Companies should also consider integrating GRC leadership with external accountability mechanisms to external stakeholders. For example, Xilink’s Director of Global Corporate Compliance concurrently leads its corporate responsibility reporting.
3. Communicate in many different ways, often, and at all levels.
Employees need to hear consistent messages from the Board Chairperson and CEO, whether via regular email blasts, town halls and/or internal and external branding and communications such as company-wide awareness months.
Yet the “mood in the middle” and behavior of middle managers is pivotal. They must “walk the talk” and be coached as role models to be able to communicate and address difficult questions. Given the necessary but impersonal nature of compliance e-learning, some companies mandate annual facilitated workshops with managers and their teams to discuss the code’s application to their daily work.
Commitment devices should also be tailored to resonate with employees, and can range from employee signature requirements and desktop and mobile device screen savers to workplace handheld fans.
4. Maintaining culture is not GRC’s job, it is everyone’s job.
In addition to BU and GRC leadership, other corporate functions should be coordinated across silos to bring the code to life, including:
- Human Resources (HR) to ensure that talent acquisition, retention, training, compensation and incentives align with the code;
- Finance to ensure budgets and targets do not apply undue pressure to increase corner-cutting risks; and
- Corporate Communications and Marketing to craft and hone the code’s business case for clients and shareholders beyond fending off regulatory costs and risks.
5. Carrots are as important as sticks for cultural change.
Punishment is a critical deterrent against bad behavior, whether through “naming and shaming,” bonus clawbacks or sacking. However, companies can benefit from using more incentives in the form of financial and non-financial awards and recognition (including competitions to recommend worthy colleagues). And big data collection can only improve tracking and measurement challenges.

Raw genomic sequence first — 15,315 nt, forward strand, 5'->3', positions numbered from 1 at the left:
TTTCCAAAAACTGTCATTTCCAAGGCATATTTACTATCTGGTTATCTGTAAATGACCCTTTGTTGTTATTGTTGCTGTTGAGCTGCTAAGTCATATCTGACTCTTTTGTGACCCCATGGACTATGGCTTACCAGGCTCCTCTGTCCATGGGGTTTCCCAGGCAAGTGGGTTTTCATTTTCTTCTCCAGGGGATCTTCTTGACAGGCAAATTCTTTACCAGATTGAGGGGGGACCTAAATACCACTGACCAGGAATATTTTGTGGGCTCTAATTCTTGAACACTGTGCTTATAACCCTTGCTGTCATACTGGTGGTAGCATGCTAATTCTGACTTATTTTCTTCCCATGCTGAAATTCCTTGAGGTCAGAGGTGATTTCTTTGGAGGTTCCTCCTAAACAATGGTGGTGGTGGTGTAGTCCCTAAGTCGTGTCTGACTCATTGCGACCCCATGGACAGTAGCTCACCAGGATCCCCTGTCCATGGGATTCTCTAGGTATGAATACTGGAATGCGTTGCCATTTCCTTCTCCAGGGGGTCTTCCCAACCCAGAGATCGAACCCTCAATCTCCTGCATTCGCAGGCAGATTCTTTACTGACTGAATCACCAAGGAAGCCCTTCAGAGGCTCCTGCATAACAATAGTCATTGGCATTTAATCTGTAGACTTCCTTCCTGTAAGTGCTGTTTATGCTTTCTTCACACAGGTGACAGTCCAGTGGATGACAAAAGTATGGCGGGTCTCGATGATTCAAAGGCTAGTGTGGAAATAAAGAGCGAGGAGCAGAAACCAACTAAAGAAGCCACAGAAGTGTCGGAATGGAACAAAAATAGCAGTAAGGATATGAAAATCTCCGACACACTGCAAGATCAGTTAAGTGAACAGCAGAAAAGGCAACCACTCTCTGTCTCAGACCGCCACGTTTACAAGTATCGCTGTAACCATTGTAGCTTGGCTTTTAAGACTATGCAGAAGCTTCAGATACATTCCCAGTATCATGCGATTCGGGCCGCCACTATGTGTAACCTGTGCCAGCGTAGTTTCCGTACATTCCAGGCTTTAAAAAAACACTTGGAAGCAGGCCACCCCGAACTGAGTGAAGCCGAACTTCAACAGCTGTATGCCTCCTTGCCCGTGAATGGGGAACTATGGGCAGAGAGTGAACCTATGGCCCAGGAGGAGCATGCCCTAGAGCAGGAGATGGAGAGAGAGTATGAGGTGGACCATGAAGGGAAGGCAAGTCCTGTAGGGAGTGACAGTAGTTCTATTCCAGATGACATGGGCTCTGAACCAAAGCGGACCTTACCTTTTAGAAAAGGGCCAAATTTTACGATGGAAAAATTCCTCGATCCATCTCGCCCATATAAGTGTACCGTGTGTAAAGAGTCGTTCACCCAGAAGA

6. Educate, not train, for cultural change.
Subject matter expert trainers who focus on rule compliance risk exposing some employees to information overload and encouraging others to game the system. Employees must be immersed in compelling, engaging, fresh and relevant content and experiences to learn to:
- identify the high and emerging risks (such as through regular prompts of public headlines that reinforce business risks and videos of fellow employees voicing their own experiences);
- develop situational awareness of social psychology phenomena, such as uncritical obedience to authority, peer conformity and bystander inhibition; and
- develop techniques to “give voice to values” to make tough judgment calls in tough situations.
7. A community of practice can help to prevent a race to the bottom.
Highly competitive industries face greater pressures to race to the bottom in standards, and the LIBOR and FX scandals revealed such weaknesses in the financial industry. A community of practice reinforcing positive behaviors can help rebuild trust that will benefit the entire industry.
Brian W Tang is Managing Director and Founder of Asia Capital Markets Institute , a professional education and policy platform that fosters capital markets professionalism, efficiency and innovation to facilitate capital formation and allocation and market integrity. Brian is a corporate finance lawyer who was previously at Credit Suisse in Hong Kong with responsibilities covering investment banking across the Asia Pacific region and at Sullivan & Cromwell in New York and Silicon Valley.